What is the SEC?
• The SEC, which stands for the United States Securities and Exchange Commission, is a federal agency of the United States government, responsible for enforcing the nation’s securities laws and regulating the financial markets. More specifically, the SEC is responsible for regulating and overseeing the nation’s stock and options exchanges, as well as the other electronic securities markets in the United States.
• The SEC was created to regulate the securities industry in the United States. During the Great Depression and after the Stock Market Crash of 1929, private investors were skeptical as to the true nature and motivation of the markets and their participants. Because consumer confidence is a vital to the health of the markets, the Federal Government created the organization to ensure that investment professionals and public corporations acted in a moral fashion.
• The SEC was created through the passing of the 1934 Securities and Exchange Act; that being said, the SEC also enforces the provisions of the following federal acts: the Trust Indenture Act of 1939, the Investment Company Act of 1940, the Investment Advisers Act of 1940 and the Sarbanes-Oxley Act of 1940.
Basic Overview of the SEC:
• The SEC was formally created by the United States Congress in 1934 to operate as independent, quasi-judicial regulatory agency during the Great Depression. The primary reason as to why the SEC was created was to instill government regulations over the stock market and to prevent corporate abuse relating to the offering and sale of stocks. Furthermore, the SEC was responsible for overseeing corporate reporting; prior to the creation of the SEC rules regarding corporate reporting were extremely lax, enabling corporations to smudge or embellish earnings and other key statistics.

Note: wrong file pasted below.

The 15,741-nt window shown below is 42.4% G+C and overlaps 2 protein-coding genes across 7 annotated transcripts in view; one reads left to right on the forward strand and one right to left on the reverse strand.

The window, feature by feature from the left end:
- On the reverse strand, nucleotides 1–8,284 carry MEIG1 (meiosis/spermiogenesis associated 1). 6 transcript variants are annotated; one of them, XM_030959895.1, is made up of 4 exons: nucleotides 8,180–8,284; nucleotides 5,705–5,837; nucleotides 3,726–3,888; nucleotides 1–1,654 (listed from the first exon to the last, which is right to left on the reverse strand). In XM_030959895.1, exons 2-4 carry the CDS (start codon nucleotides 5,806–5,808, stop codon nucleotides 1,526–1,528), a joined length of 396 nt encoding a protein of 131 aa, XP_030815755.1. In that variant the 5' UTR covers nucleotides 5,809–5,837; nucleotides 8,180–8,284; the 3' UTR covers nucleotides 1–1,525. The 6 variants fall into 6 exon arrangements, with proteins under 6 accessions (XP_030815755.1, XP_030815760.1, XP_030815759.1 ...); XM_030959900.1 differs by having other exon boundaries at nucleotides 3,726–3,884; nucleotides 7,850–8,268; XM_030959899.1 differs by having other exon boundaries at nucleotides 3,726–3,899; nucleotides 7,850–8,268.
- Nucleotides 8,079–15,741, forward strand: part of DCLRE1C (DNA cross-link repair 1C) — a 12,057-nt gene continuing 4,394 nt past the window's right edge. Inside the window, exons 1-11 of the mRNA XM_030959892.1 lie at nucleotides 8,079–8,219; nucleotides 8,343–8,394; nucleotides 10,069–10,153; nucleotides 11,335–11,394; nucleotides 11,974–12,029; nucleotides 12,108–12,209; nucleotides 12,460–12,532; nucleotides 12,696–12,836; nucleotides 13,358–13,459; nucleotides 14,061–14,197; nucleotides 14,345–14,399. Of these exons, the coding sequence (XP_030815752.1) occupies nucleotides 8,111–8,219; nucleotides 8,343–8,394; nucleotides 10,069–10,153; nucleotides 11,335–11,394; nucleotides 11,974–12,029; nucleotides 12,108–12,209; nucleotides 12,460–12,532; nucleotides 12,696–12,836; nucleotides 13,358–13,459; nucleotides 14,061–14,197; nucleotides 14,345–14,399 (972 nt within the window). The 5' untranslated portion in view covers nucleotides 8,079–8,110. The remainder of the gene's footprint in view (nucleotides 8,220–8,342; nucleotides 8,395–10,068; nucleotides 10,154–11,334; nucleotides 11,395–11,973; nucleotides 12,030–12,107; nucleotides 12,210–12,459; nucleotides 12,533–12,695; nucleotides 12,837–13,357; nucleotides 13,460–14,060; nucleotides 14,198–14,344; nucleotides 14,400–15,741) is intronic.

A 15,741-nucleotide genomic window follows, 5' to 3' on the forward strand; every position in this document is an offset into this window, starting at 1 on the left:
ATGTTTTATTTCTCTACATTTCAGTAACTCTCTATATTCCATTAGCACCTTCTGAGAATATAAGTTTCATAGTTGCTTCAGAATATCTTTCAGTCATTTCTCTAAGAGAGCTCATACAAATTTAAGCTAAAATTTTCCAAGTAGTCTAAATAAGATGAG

• When created, the SEC was awarded the power to license and regulate stock exchanges, the companies whose securities were listed on them and the security professionals (broker and dealers) who took part in the trading.
What does the SEC look for?
• The enforcement authority given to the SEC allows the organization to bring civil suits against individuals or companies who are suspected of committing accounting fraud, providing false information, or engaged in insider trading. Furthermore, the SEC works with criminal law enforcement agencies to prosecute individuals and companies for offenses that warrant criminal punishments.
• To achieve its mandate, the SEC enforces statutory requirements on American companies, the most crucial of which being that public companies must submit quarterly and annual reports to shareholders and the government. In addition to these reports, company executives must provide narrative accounts to outline the previous year of operations and explain how the company fared in that time period.
Organizational Structure of the SEC:
• The SEC consists of five Commissioners who are each appointed by the President of the United States; the President chooses these individuals based on consent of the United States Senate. Each commissioner will serve a 5-year terms; the terms are staggered so that one Commissioner’s term will end on June 5th of each year.
• To ensure that the SEC remains unbiased, no more than three Commissioners may belong to the same political party.
• The President will designate one of the commissioners as the chairman of the SEC. That being said, the President does maintain the authority to fire any of the commissioners.
• The SEC is organized into the following five branches: Corporation Finance, Trading and Markets, Investment Management, Enforcement and Risk, Strategy and Financial Innovation.